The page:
Before you go all crazy, here are the facts: PPTQ in Udine, Italy, took place on 19th of July 2015, and out of 37 participants, it was the Goblins that took it all. After a long but fun and educating run for my Bushwhackers, Loyalists, Guides and Fanatics, we managed to came back from behind to win ourselves a spot on Regional PTQ. Oh, and let’s not forget Foundry Street Denizen and Goblin Grenade. Of course, it wouldn’t be possible without the beloved Lightning Bolt.
So, before I go into the details, here is the deck list:
Preliminary Pro Tour Qualifiers (Udine, Italy, 19th of July 2015) - 1st place out of 37
4 Foundry Street Denizen
4 Goblin Bushwhacker
2 Goblin Piledriver
2 Frenzied Goblin
4 Goblin Guide
4 Legion Loyalist
3 Mogg Fanatic
3 Mogg War Marshal
3 Atarka’s Command
4 Lightning Bolt
4 Goblin Grenade
2 Krenko’s Command
2 Dragon Fodder
2 Cavern of Souls
4 Copperline Gorge
2 Stomping Ground
4 Wooded Foothills
1 Mogg Fanatic
1 Goblin Piledriver
1 Atarka’s Command
3 Destructive Revelry
1 Tin Street Hooligan
2 Relic of Progenitus
2 Grafdigger’s Cage
2 Blood Moon
1 Rending Volley
There are a few things I will consider, and the main question is if it would be better to change Frenzied Goblins for another Mogg War Marshal and Mogg Fanatic. Either way, I don’t know if it was luck or not (my bet would be yes), but the deck played out almost perfectly.
In the first round, I got to play an UG Infect player, and this was a match where Mogg Fanatic shined. Killing his only infect creature after swinging with Fanatic and getting the damage in is great, as well as forcing opponent to play pump spells during my turn, or at the end of his. Priceless. I managed to win with a 2 to 0 score. I even kept a hand of 4 lands, two Fanatics and a Destructive Revelry, and it was a good decision (or luck) as I Revelry-ed his Ichorclaw Myr. Much luck!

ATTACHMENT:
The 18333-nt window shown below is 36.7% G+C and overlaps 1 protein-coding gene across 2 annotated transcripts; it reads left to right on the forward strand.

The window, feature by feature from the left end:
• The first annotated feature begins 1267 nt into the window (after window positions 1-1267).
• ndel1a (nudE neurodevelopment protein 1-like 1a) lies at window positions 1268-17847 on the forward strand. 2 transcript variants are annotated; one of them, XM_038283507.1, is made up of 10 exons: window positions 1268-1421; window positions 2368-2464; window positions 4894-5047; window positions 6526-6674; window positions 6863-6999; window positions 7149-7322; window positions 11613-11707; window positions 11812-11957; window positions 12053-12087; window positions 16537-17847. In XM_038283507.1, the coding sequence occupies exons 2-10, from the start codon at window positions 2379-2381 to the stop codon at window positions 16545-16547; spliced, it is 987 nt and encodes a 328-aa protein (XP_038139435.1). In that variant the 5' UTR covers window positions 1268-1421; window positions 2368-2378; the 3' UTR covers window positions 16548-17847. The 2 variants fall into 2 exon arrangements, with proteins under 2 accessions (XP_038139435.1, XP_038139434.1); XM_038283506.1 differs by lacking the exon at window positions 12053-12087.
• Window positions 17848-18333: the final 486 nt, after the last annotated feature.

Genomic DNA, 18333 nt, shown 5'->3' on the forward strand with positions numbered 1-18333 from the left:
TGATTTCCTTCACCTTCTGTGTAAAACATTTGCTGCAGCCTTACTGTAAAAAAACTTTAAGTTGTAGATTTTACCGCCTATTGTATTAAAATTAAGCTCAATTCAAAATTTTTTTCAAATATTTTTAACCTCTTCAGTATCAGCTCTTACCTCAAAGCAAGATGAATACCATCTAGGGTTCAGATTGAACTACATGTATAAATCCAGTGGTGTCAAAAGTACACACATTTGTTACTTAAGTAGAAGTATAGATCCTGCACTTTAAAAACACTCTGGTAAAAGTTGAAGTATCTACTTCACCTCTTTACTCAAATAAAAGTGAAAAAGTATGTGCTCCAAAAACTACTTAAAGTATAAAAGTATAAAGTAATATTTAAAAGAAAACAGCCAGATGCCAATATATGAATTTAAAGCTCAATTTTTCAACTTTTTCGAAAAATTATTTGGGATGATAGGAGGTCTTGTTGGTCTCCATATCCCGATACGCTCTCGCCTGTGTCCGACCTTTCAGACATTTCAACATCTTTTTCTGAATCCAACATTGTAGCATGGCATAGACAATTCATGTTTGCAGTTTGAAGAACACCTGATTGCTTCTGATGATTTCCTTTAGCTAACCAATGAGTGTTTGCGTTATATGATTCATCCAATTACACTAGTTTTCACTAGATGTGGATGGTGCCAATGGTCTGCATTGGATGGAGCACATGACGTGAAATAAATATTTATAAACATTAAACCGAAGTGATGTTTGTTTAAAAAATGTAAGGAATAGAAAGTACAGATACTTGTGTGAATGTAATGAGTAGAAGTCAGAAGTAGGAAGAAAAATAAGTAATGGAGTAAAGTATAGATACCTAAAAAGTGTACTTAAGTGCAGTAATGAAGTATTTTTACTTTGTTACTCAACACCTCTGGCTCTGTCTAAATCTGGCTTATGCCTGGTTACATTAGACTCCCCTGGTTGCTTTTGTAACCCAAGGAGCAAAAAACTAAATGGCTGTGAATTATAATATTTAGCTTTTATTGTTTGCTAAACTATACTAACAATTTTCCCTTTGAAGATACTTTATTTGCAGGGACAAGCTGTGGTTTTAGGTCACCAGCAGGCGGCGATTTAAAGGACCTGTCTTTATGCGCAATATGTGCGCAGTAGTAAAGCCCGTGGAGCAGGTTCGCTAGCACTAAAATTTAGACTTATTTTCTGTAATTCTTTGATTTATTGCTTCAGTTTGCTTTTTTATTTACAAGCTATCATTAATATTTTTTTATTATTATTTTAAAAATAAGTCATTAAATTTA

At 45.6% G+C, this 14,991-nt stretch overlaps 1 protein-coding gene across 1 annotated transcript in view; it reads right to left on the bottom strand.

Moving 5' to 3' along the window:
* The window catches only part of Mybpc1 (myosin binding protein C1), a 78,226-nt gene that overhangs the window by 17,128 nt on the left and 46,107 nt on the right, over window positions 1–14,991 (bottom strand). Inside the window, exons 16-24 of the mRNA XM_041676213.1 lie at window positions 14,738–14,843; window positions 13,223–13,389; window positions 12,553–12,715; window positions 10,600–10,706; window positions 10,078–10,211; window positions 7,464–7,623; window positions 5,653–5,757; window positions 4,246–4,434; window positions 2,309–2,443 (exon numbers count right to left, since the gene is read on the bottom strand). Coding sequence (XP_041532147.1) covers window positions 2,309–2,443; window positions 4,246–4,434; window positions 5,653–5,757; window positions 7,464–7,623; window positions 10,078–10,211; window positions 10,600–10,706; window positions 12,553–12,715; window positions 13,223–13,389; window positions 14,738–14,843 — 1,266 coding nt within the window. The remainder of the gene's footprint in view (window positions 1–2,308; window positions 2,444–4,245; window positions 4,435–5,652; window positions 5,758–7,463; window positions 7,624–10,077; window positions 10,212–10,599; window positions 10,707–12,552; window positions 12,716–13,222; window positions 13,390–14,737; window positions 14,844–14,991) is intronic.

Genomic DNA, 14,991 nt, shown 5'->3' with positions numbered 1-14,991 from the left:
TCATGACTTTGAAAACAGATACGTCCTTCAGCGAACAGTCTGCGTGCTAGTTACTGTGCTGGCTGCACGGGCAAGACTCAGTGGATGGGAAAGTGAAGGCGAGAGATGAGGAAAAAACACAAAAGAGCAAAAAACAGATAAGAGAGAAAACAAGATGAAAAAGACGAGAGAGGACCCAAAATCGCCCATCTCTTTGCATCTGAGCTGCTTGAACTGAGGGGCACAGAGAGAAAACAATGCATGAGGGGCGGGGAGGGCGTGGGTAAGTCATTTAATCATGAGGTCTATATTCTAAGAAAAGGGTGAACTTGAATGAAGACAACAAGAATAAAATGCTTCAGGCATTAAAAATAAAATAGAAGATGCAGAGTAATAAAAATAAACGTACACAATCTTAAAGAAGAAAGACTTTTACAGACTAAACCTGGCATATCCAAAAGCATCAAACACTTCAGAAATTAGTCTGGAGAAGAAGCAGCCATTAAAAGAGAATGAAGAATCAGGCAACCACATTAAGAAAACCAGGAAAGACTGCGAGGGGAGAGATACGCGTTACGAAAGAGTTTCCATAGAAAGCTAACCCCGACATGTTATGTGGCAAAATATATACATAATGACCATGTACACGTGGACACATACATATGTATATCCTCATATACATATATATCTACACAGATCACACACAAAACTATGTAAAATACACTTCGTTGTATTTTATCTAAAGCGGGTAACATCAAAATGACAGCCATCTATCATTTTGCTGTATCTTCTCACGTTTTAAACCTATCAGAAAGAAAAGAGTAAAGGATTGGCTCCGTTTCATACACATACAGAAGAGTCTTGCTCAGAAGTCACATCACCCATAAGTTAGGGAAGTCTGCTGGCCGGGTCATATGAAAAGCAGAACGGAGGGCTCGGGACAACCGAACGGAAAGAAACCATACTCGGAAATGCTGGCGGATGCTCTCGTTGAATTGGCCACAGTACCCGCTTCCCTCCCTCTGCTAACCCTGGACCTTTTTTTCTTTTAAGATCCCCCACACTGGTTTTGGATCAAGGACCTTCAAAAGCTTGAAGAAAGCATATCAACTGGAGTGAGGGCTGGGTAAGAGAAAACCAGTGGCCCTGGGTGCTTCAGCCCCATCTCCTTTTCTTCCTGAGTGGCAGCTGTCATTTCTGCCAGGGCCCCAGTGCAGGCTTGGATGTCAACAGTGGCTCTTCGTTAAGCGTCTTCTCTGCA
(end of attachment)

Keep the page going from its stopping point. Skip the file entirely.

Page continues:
Next up, it was Merfolks, and in the end, the best-of-three went in favor of my opponent after I ended up in topdeck mode, looking for any damage spell but came up short. In the first game, he sealed the deal by spearing some sea to both of my lands, and despite I fought back and won game 2, he finished me to take the victory. Oh well, I thought, let’s go on.
So, at that point, I was 1 – 1 and looking to make or break the day. Little did I know I ended up makin’ it.
The fact that I played against Naya burn in round 3 helped a lot, since I knew I have a decent match-up against it, and somehow I squeezed out a victory after losing the dice roll. Again, if my opponent would be able to land Kor Firewalker in the deciding game, it could have gone either way, but all in all, I have more creatures that swing more often than his, and Mogg War Marshal is just a beast blocking opponents Goblin Guides. 2 to 1 for me.
Round 4 was as important as any other, but the victory felt almost the luckiest to me. I played against my friend (hi) with CoCo Elves, and I usually lose to him, so I came prepared (two Grafidiggers in the side), but I ended up not needing them. Mogg Fanatics and Goblin Grenades were enough. I also drew just the right amount of Bolts to snipe his most important creatures to buy enough time to grab a 2 to 0 victory. This time around, Goblins won the legendary tribal war between greenskins and pointy-ears.
At that point, I felt great. I didn’t really come to win, I wanted to have fun and try my best while spending time with fellow Magic players, especially the 6-man company I came with. Needless to say, there were two more rounds to play, and slowly I began to aim for the top 8. This nice guy from Italy was my next opponent, and he played Grixis Twin. Funny enough that I won the first game, but went to lose the series 1 to 2. There was little hope left, but since both players that have beaten me were without a loss (I think), I had good tie-breakers, and my friends told me that I could make it into the Top 8 if I win the last round. And so I did, I guess.